Fraction Activity for Grade 3
*** Fractions Friends Forever ***
The right fraction activity for grade 3 can make a huge difference in how a child sees fractions. These activties give kids a chance to experience and handle fractions in a fun while they learn!
This first activity to help your third grader understand equivalent fractions uses fraction bars and fraction number line.
Fraction Bar - Fraction Number Line
- Print and cut out the fraction bars and fraction number lines.
- Have someone mix and shuffle the fraction bar and number line cards.
- Deal all the cards face down in rows on the table in the middle of the players.
How To Play:
- To begin play, the first player turns over any two cards. The objective is to turn over two cards, a fraction bar card and fraction number line card that form a matching pair.
- If a player turns over a "fraction bar" and a "number line" that match (as in picture below), they pick up and keep those two cards, and they repeat the process by turning over two more cards.
- If they don't have a match, play continues with the next player in the same way.
- The game is over when all of the cards have been used up.
- he game is over when all of the cards have been used up.
- At the end, each player counts their cards, and the player with the most cards is the winner!
- Deal a set of fraction bar cut-outs to each player. (Each player should have a complete set of fraction cut-outs).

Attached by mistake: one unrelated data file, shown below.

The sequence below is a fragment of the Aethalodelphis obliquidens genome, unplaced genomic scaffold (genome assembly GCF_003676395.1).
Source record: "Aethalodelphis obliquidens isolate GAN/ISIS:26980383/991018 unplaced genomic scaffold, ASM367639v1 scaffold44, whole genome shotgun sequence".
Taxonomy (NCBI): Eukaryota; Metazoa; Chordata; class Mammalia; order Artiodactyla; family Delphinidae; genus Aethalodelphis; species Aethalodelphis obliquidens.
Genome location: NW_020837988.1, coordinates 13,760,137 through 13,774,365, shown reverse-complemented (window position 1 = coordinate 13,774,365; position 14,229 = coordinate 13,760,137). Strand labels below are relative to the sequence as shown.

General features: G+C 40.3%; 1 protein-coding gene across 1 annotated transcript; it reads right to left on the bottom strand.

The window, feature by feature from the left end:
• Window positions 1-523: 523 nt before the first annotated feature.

- Each player is also given a game worksheet, and at the start of the activty, each player's game worksheet should be turned face-down.
How To Play:
R O U N D 1
- Designate one player to call out "GO", and that begins the game.
- Once "GO" is called out, each player turns over their game sheet and races to be the first player to correcctly pair the equivalent fractions listed on their game sheet. See pictures below.
The pictures above and below show the four pairs that players should group together for this particular game sheet. The first player to group the four pairs correctly is the winner of Round 1!
R O U N D 2
- In Round 2, players race to fill out the empty boxes in the Round 2 column of their game sheet, shown below. For example, in the box for the first fraction, they would need to write in a 1 to complete the statement 2/8 = 1/4.
- The first player to complete the boxes in the Round 2 column is the winner of Round 2!
- In the Bonus Round, players race to fill out the empty boxes in the Bonus Round column of their game sheet, shown below. For example, in the box for the first fraction, they would need to write in 2's after each division sign, and 1 in the empty box so the fraction at the far right = 1/4.
- The first player to correctly fill in all of the boxes in the Bonus Round column is the winner of that round!
You can of course, adapt the game to you kiddos and your liking. Depending on how competetive you want to make it, you may try one of the two following ways to play:
- As explained above, and after each of the three rounds, one player is the declared winner of each particular round. So going through allthree rounds of a game, there might several winners wthin that game.
- The other way some like to play, is to have a single winner after all three rounds of the game are played. The way we do this is to award points to the winner of each round. The point system we use is below:
- The winner of Round 1 is awarded 10 points -
- The winner of Round 2 is awarded 15 points -
- The winner of the Bonus Round is awarded 25 points -
At the end of all three rounds, the game is over, and the player with the most points is the winner!
- In Round 1, players will experience and handle fractions by grouping together each pair of equivalent fractions listed on their game sheet.
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